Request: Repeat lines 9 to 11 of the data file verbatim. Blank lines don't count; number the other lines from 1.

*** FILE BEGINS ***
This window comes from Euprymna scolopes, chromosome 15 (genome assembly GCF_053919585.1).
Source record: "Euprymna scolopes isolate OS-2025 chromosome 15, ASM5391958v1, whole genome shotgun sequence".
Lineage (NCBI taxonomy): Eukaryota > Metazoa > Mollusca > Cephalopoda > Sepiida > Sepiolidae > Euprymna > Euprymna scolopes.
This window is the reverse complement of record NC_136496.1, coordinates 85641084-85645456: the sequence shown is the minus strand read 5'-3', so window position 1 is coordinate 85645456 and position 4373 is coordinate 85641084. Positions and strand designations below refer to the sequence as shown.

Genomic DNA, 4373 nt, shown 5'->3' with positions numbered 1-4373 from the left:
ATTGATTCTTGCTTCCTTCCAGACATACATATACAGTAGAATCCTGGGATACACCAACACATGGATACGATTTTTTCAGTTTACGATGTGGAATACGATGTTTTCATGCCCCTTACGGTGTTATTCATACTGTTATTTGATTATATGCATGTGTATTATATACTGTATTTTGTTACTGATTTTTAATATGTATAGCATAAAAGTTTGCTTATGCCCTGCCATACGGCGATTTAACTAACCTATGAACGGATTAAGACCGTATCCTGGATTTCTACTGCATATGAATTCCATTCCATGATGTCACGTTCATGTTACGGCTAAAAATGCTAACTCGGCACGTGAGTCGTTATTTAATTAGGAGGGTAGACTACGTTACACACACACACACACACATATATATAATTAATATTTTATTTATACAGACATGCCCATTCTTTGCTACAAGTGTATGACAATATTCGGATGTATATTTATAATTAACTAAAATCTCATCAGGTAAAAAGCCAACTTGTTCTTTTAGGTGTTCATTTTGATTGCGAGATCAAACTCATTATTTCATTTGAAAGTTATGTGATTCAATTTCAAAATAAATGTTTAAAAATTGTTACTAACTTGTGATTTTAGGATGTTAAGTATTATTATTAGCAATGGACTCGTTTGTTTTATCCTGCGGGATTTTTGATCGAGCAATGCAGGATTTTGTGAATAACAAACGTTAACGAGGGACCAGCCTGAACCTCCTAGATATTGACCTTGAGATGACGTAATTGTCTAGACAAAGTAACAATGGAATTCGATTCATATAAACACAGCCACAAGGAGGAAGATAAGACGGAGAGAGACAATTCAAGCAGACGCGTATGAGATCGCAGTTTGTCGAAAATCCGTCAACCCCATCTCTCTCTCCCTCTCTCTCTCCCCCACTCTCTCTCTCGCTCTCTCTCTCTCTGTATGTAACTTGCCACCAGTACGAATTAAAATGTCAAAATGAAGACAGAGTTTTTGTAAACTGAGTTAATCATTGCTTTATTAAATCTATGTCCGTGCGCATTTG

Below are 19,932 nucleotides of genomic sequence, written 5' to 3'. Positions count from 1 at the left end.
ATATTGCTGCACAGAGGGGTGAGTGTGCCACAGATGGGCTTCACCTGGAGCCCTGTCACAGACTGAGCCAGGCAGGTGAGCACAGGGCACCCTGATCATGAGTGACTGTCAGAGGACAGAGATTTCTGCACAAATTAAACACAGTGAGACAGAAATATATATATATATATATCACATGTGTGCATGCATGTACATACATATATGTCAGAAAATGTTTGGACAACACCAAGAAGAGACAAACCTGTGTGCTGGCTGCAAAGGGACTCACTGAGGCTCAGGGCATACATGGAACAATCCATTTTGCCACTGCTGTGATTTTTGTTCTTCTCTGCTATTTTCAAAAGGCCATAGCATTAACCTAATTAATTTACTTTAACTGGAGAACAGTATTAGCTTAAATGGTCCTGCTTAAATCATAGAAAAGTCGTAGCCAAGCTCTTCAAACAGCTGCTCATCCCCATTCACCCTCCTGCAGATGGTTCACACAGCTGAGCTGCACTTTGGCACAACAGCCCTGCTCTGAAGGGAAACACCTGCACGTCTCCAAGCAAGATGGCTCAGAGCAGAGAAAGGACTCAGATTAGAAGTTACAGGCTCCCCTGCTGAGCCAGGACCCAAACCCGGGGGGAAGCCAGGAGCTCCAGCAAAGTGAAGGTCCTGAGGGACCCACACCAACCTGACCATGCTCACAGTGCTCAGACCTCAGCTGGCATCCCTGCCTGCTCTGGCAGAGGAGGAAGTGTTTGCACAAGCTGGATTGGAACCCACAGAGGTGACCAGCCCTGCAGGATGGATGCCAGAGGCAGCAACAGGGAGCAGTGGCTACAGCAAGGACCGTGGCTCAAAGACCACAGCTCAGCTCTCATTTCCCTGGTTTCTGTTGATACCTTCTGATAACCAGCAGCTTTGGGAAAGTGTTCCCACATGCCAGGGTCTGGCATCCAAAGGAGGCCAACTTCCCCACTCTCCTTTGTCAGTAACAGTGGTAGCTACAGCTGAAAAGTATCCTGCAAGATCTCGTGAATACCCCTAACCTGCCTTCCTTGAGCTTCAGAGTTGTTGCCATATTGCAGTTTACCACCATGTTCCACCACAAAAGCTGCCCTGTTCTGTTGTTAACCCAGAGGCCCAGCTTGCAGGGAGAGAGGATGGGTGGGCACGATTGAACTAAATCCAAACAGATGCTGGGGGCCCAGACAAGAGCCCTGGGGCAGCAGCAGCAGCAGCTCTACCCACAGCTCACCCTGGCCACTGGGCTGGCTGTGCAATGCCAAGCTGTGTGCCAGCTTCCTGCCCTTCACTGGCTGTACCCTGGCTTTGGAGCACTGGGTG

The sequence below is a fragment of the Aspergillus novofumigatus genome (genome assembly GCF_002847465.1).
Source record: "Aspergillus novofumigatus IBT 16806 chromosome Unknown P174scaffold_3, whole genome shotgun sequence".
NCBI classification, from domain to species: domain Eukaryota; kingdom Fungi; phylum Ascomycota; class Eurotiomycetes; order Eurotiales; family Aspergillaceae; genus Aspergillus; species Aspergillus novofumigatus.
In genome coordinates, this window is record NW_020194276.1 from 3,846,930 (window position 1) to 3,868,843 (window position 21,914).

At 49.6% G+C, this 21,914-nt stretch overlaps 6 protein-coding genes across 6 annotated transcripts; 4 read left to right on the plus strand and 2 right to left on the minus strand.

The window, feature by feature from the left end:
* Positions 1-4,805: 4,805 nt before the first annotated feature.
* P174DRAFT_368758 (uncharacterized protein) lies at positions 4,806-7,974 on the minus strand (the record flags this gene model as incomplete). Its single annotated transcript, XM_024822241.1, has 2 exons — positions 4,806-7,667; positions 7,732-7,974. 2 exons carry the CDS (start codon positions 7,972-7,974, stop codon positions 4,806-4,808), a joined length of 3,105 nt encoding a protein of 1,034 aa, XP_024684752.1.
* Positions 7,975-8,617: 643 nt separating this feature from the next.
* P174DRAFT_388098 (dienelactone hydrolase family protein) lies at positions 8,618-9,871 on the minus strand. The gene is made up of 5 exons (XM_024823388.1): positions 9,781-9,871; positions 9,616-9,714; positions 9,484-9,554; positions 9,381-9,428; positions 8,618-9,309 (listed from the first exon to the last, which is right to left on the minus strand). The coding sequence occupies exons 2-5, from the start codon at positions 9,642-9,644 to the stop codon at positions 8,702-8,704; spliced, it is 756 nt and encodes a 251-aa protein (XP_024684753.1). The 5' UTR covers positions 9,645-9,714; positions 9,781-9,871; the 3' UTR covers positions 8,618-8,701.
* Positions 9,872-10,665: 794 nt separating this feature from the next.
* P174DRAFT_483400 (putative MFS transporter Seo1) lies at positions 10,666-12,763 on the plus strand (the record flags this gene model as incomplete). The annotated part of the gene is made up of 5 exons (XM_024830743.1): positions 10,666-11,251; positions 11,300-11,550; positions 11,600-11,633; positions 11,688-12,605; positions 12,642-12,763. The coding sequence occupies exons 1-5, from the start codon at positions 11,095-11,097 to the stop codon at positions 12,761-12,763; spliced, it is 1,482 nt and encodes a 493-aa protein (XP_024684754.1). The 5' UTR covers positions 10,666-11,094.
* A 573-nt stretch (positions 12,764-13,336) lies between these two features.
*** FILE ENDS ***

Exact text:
The sequence below is a fragment of the Aspergillus novofumigatus genome (genome assembly GCF_002847465.1).
Source record: "Aspergillus novofumigatus IBT 16806 chromosome Unknown P174scaffold_3, whole genome shotgun sequence".
NCBI classification, from domain to species: domain Eukaryota; kingdom Fungi; phylum Ascomycota; class Eurotiomycetes; order Eurotiales; family Aspergillaceae; genus Aspergillus; species Aspergillus novofumigatus.